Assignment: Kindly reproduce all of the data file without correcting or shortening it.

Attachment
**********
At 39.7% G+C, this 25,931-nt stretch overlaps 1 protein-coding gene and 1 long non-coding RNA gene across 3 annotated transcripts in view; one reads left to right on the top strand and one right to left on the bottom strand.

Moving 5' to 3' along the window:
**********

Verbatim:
At 39.7% G+C, this 25,931-nt stretch overlaps 1 protein-coding gene and 1 long non-coding RNA gene across 3 annotated transcripts in view; one reads left to right on the top strand and one right to left on the bottom strand.

Moving 5' to 3' along the window: